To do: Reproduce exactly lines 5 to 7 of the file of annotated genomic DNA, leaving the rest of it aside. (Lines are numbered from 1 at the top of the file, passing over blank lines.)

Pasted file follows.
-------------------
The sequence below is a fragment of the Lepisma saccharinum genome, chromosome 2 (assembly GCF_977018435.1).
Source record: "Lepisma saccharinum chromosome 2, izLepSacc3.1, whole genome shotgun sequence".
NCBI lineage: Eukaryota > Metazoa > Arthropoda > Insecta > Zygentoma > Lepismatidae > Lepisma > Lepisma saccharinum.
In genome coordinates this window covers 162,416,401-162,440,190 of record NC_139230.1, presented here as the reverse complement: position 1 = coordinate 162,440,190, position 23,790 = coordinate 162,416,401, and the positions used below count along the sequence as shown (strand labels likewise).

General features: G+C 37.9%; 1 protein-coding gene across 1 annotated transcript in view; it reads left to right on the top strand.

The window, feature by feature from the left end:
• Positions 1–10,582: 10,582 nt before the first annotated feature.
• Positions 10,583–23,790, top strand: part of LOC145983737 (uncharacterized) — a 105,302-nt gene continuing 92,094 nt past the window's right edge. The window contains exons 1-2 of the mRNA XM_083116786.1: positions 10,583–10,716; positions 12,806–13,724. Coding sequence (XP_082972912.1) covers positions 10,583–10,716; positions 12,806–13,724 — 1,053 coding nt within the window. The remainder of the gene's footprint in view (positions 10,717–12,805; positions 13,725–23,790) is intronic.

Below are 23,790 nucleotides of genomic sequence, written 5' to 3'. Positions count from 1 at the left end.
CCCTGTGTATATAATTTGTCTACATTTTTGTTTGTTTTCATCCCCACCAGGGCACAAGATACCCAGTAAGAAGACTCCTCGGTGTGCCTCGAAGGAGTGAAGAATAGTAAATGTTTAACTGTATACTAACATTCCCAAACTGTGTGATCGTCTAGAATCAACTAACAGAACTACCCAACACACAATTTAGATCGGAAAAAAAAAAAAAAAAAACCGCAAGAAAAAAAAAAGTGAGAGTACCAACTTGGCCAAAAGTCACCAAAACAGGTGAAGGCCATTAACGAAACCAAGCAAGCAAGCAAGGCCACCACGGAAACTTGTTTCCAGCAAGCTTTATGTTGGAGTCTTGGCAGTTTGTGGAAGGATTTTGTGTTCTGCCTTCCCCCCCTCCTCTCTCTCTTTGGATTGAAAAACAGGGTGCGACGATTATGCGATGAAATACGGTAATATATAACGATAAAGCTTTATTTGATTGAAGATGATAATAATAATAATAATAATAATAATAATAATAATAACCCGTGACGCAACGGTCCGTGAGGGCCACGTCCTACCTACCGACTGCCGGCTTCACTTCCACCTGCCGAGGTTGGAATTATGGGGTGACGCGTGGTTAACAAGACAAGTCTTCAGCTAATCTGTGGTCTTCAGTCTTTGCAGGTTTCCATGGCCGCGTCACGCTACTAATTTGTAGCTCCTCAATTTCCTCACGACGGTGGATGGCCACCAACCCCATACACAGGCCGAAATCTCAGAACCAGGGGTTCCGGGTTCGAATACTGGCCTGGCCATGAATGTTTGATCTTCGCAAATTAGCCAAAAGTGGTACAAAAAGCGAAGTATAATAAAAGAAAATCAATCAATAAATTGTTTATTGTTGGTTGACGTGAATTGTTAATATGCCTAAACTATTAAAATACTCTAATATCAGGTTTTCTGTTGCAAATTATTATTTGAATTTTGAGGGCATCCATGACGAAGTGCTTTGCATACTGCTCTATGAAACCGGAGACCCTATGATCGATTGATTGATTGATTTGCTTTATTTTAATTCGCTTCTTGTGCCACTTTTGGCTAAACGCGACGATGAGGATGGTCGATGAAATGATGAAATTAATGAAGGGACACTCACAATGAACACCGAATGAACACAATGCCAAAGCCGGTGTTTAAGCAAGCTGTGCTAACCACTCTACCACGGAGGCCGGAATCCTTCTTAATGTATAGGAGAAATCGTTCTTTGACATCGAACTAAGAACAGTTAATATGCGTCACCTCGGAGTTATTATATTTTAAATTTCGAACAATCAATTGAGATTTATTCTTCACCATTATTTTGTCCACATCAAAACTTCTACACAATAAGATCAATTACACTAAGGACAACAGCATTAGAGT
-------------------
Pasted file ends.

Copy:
General features: G+C 37.9%; 1 protein-coding gene across 1 annotated transcript in view; it reads left to right on the top strand.

The window, feature by feature from the left end:
• Positions 1–10,582: 10,582 nt before the first annotated feature.